Thursday, February 16, 2017
Automation and the Future
World Future Society was the topic of an article in the Kyeongyang magazine by an educator with experience as a teacher and counselor. She lists the occupations that may not be existent in 2050 according to the World Future Society.
Classrooms and teachers will give way to supercomputers and smart systems. On-line programs will be available to all. 80% of the present occupations will disappear with the appearance of robots. Languages will disappear. We have over 6,000 languages at present.The expertise of translating will be so advanced that there will be no need to learn a language and the three languages with the greatest number of speakers will be the important languages.
The number of doctors will decrease with the use of technology that will allow examination from a distance. Paper will decrease with the appearance of eBooks. With the availability of technology like Google Glass, we will be communicating with the computer in a hands-free format.
She mentions students knowledge of English has improved greatly. Thanks to on-line Google's translation programs and correspondence with international friends met on Social Media, students have no fear in communicating with friends in different cultures or fearful of traveling overseas.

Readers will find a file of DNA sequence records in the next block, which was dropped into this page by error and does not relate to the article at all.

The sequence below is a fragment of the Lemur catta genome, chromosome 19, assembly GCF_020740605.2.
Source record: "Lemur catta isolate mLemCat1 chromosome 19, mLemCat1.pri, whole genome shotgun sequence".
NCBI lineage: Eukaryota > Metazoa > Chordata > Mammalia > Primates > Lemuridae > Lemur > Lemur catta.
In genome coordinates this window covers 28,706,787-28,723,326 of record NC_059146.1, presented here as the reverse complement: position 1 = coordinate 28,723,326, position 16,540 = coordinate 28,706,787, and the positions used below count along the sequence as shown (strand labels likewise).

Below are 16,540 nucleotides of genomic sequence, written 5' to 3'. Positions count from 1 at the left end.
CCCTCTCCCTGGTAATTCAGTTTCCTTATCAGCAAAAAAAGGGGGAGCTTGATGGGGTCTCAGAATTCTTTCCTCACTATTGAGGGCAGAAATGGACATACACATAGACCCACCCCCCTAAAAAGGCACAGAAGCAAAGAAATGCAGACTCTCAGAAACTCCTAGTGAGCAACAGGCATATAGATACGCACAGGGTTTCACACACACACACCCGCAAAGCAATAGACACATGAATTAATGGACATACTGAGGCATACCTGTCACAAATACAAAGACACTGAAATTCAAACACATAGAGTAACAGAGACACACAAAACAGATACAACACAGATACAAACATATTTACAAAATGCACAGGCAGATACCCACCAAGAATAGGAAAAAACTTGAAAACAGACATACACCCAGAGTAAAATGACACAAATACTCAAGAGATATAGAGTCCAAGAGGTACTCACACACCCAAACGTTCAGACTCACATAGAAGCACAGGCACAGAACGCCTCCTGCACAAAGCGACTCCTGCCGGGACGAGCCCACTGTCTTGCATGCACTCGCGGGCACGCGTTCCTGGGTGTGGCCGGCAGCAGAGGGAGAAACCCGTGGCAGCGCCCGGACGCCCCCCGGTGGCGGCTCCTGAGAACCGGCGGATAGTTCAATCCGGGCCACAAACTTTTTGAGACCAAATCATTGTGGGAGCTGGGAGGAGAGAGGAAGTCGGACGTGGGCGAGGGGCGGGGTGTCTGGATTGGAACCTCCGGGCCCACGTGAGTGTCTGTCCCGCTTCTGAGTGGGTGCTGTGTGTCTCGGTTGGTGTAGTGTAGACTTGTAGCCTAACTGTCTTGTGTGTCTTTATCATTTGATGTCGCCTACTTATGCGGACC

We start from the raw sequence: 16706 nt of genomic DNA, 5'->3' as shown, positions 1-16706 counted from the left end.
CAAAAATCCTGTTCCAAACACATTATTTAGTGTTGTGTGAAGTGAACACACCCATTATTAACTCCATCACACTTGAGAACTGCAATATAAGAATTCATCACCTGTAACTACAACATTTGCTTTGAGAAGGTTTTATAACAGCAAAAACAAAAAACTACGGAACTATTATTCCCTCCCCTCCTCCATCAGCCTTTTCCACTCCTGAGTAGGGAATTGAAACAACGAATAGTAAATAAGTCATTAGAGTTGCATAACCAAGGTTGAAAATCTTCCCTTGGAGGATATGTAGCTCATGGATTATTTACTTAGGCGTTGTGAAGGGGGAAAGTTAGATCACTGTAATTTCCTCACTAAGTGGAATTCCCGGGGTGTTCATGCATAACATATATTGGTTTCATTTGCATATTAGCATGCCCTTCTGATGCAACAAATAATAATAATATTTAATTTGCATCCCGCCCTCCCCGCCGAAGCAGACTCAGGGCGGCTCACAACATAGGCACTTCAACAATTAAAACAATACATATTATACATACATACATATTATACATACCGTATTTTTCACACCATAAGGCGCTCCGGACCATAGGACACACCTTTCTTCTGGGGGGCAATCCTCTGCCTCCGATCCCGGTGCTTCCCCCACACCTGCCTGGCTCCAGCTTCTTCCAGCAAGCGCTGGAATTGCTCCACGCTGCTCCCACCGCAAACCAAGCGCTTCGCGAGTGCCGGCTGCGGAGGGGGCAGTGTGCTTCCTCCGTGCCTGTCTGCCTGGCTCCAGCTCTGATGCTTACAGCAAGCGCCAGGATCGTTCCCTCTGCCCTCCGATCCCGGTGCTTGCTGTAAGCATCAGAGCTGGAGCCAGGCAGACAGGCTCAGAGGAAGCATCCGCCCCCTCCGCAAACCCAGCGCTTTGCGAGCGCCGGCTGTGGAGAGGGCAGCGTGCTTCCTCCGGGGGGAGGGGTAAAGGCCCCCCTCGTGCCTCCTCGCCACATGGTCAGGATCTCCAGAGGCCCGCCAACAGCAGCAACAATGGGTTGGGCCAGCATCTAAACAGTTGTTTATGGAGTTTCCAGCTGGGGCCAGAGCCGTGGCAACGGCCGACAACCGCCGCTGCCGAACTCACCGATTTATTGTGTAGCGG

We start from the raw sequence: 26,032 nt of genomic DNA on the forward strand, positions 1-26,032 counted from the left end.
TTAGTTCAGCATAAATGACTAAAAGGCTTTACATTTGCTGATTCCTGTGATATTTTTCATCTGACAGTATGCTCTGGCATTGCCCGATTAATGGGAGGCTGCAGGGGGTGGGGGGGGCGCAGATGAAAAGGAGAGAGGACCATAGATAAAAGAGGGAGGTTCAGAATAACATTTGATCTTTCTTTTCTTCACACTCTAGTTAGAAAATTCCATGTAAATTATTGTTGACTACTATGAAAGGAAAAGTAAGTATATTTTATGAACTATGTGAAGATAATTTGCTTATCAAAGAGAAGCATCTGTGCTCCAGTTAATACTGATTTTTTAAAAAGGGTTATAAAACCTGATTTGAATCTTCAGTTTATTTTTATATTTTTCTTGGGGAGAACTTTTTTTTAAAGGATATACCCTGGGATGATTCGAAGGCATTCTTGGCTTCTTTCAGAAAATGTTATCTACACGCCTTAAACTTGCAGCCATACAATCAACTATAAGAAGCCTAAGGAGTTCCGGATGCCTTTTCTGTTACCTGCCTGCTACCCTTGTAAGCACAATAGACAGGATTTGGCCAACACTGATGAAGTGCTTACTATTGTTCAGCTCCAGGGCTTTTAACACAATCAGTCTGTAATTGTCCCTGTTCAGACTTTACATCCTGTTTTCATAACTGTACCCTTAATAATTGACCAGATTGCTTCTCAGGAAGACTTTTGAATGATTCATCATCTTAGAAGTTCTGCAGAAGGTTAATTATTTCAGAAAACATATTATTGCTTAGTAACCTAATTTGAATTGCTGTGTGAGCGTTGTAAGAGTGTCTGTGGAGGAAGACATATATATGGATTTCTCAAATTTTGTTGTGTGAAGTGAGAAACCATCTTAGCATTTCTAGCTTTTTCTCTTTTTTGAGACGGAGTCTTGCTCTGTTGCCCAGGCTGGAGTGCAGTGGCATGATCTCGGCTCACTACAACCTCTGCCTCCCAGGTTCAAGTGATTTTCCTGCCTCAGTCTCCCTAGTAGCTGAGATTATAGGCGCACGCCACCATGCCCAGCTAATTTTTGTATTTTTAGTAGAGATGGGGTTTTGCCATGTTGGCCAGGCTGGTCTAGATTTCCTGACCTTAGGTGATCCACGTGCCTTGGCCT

She mentions students have a wide variety of possible occupations they aspire to, while parents are limited to the ones they see as safe and lucrative and make for an easy life.
However, many of these professions will not continue to have the numbers as in the past. More important is how will I wish to live in the future. Some of those who have studied the situation see occupations demanding sensitivity and emotional maturity continuing to exist. Artists, therapists, and counselors will be around.
How do parents prepare their children for this new age? Students need to prepare to do what they want to do and not what the parents would like. Success and money are not what the goal should be.
There have been countries that have experimented with guaranteed income for those who will not find jobs. In 2016 the Swiss turned down by vote a monthly salary of $2,555 for every adult but that will probably be the direction society will be headed.
The writer concludes the future is not to determine the kind of occupation according to income. The future will be automated and the need is to find happiness and to follow one's dreams: searching for what will satisfy. She concludes her article by asking parents are they preparing their children for non-existent occupations?